A quest for knowledge has set a Rangitikei couple on the path to unlocking their arable and stock finishing farm’s full potential. Victoria O’Sullivan reports.
For Brendon and Rachel Williams, soil conservation on their 174-hectare mixed-farming operation is top priority.
“The most important thing is definitely our soils and the way we look after them,” Brendon says.
“It’s taken time to get them to where they are, and we have to value them.”
The gross farm income on a three-year average is $2300/ha and farm working expenses, $850.
The third-generation Marton farmers are carrying on a legacy implemented by Brendon’s father and grandfather, potato producers who bought the original block for its class I and II soil types.
Brendon and Rachel returned to the farm in 1999 and spent five years in partnership with Brendon’s parents, Ian and Kate Williams. They then bought the neighbouring block on their own behalf, forming Pencoed Trust. Over time, Brendon and Rachel have added more blocks, while Brendon’s parents have slowly pulled back.
Of the 174ha, 58ha is made up of a lease from Brendon’s parents. They work to a five-year cropping programme, consisting of two years permanent pasture, 23ha of maize for grain production, 24ha of peas for seed production, 25ha of winter wheat, then back to pasture. Rotation differs slightly on the heavier soils.
“We’ve got to make sure our cropping rotation has longevity for our soils and allows the next generation to carry on if that’s what they want to do,” says Brendon.
When it comes to returns, Brendon prefers to focus on the big picture.
They try to make each part of the operation as profitable as possible but a do not concentrate on the return per hectare of each crop. Maize may be the highest returning crop in recent years, but their focus is on maintaining the rotation.
Paddocks are in the best condition for maize. If they chased the highest return Brendon believes the rotation would lose shape.
Maize grain yields on average 12-13 tonnes/ha, winter wheat 10t/ha, spring wheat 7.5-8t/ha and, depending on the variety they are assigned to grow, 3.5-4t/ha of peas. Their recent harvest was aboveaverage for wheat (11t/ha winter and 9t/ha spring) and peas (4.5t/ha), while the maize yields were back on account of the dry season.
During the grass cycle they bring in 100 beef-bred weaner heifers during autumn and take them through to summer, aiming to finish at 15 months 240kg carcaseweight (CW) for ANZCO. Heifers are sourced from the same farms annually, with a winter weight gain target of 900g/day. Up to 2500 ewe lambs are finished on the farm with a target weight gain of 250g/day. They are brought in at 30-34kg LW and taken through the winter on annual grasses to be killed out at 21.5kg CW. If the season is favourable, they have the option to finish more lambs over summer. Lambs are supplied to Crusader Meats.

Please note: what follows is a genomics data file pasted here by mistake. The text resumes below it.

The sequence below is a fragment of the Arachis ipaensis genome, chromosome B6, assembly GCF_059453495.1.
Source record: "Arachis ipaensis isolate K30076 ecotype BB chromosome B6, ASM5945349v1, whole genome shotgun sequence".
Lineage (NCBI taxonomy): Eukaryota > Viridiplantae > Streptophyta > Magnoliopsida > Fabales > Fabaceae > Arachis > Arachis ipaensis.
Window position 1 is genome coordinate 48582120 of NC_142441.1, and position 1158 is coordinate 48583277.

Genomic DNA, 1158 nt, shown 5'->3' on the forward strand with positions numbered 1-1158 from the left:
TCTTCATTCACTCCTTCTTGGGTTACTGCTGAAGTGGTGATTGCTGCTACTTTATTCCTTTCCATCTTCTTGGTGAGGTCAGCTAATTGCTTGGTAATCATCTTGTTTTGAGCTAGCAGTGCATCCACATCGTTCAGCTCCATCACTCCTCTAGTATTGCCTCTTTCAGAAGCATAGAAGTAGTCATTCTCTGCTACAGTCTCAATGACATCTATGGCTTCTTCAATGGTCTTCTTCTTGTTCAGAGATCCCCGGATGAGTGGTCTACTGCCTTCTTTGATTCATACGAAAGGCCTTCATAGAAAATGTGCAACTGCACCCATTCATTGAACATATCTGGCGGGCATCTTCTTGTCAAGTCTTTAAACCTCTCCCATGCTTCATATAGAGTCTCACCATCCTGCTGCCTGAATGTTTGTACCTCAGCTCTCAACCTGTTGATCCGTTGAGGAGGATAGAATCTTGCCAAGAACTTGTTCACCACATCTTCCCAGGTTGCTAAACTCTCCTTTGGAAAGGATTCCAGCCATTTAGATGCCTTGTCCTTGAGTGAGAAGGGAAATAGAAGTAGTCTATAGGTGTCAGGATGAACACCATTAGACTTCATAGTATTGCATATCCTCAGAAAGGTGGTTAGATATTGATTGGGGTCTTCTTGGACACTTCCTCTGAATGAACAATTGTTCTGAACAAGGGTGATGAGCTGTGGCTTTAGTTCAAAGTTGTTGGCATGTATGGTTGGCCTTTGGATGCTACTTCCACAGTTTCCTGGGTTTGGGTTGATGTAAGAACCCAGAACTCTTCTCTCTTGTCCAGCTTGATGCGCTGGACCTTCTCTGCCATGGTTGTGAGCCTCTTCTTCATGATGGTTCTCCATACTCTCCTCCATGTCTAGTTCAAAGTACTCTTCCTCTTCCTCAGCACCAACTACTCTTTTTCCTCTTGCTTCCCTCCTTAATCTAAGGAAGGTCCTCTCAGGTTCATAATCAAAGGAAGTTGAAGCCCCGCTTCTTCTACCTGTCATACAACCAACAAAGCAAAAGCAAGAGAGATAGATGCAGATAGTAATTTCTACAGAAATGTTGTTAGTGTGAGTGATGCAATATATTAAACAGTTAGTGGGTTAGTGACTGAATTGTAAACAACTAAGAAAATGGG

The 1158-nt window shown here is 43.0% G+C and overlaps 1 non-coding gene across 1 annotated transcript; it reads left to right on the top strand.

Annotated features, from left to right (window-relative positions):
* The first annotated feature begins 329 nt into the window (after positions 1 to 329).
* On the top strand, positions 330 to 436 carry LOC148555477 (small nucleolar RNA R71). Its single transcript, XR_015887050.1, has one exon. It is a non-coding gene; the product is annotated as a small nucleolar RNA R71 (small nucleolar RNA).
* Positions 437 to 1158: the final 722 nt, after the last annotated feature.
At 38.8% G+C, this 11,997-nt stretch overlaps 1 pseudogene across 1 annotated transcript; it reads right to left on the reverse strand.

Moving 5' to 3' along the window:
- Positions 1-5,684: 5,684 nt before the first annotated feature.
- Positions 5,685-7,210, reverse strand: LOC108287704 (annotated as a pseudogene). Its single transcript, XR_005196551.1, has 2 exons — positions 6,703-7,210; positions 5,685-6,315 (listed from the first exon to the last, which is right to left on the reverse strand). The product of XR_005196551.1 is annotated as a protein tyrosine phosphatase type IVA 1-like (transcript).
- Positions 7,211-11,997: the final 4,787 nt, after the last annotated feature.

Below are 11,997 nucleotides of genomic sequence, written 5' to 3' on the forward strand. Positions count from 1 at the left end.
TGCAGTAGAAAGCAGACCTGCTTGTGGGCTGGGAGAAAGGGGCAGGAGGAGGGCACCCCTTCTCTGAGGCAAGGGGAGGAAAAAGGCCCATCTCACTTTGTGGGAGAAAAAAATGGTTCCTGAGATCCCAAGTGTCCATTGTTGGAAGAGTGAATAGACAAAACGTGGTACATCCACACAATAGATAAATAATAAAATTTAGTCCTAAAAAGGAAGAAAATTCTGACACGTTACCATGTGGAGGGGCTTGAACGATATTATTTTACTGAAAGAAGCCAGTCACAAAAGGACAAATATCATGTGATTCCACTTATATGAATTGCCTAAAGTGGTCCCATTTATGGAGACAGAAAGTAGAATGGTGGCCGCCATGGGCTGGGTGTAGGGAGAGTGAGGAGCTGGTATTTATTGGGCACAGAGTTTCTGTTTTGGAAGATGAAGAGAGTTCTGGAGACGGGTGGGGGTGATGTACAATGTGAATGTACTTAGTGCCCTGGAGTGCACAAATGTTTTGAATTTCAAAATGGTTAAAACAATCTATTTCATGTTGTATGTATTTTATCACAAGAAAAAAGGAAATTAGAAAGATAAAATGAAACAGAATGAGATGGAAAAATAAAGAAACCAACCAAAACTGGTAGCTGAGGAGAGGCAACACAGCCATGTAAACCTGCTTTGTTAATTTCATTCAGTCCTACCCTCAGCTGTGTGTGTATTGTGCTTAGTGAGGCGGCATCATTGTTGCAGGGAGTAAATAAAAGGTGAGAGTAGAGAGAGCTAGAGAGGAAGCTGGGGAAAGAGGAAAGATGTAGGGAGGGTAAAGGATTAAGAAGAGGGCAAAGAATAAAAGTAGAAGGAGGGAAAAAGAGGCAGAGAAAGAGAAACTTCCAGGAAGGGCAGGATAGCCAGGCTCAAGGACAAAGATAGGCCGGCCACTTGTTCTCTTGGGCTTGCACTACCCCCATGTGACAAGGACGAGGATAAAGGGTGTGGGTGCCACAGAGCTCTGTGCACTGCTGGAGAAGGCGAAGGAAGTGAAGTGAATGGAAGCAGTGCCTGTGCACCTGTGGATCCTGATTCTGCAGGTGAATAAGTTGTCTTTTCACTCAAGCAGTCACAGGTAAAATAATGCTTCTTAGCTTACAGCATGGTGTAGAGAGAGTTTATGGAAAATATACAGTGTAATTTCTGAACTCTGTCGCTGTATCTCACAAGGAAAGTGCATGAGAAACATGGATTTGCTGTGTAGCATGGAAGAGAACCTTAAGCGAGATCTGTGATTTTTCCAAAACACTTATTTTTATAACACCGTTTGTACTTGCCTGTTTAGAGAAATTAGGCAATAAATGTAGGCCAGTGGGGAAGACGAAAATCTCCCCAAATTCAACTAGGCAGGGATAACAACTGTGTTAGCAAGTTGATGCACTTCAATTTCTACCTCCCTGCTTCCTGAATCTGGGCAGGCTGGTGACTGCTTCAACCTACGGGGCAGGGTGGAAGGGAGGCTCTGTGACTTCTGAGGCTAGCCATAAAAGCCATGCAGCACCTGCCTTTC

The couple have two children – Hannah (19) who is studying at Massey University, and Macca (15) who is at secondary school and helps out on the farm during the holidays. Rachel does the books and supports at busy times, while also working off-farm. The operation is managed entirely in-house.
Brendon say he is lucky to have his parents farming on their back boundary.
“Dad is always there to lend a hand if we need a spare tractor driver.”
Farming with precision
The implementation of precision agriculture on the farm plays a large part in ensuring the couple’s farming objectives are met.
“My wife probably thinks I’m obsessed,” Brendon says with a laugh.
The couple were finalists in the 2020 Horizons Ballance Farm Environment Awards (BFEA), taking out the Ballance Agri-Nutrients Soil Management Award and the Massey University Innovation Award.
The BFEA judges described Brendon’s understanding of ‘how spatially accurate GPS-based sensing (electromagnetic (EM) soil mapping; soil moisture; NVDI satellite imaging), cultivation, fertiliser application, seed density sowing and yield mapping can work together to improve yields and environmental outcomes’ as ‘impressive’, and praised their commitment to embracing technology to improve crop and environmental outcomes.
They have used auto-steer for a number of years but have levelled up recently, working with Methven-based company Vantage (formally AgriOptics) to gather as much information about their soils as possible.
Some of the more variable soils they’ve had EM soil mapped, allowing them to put soil type data into the GPS, which is controlling the planter.
Brendon says with variable rate maize planting, where they have two distinct soil types in the paddock they can write a prescription map. This allows the two soil types to be planted at different rates, targeting less plants on heavier soils that are more likely to dry out in summer.
They are also trialling precision planting at higher-density levels along sloping field margins, to see whether the plants will uptake nutrients that would have otherwise been lost to shallow drainage.
The chance to be involved as a trial farm for the Horizons District Council One Plan was a pivotal point for the couple.
They had their first full farm plan done back in 2009.
“From that we got an inkling of what Horizons were looking to do, and the impact the One Plan regulations could have,” Brendon says.
Nitrate leaching was one of the first areas they targeted.
After the initial plan was done and [Horizons] set out where the limits were likely to be, they were only just outside them.
The first plan gave them good direction of where they could make changes.
They brought maize forward in the cropping rotation and addressed stock classes to reduce impact on the soil types.
They used to winter dairy cows because it fitted in with the cropping rotation quite well. They worked with their farm consultant John Stantiall to see what other opportunities there were with stock.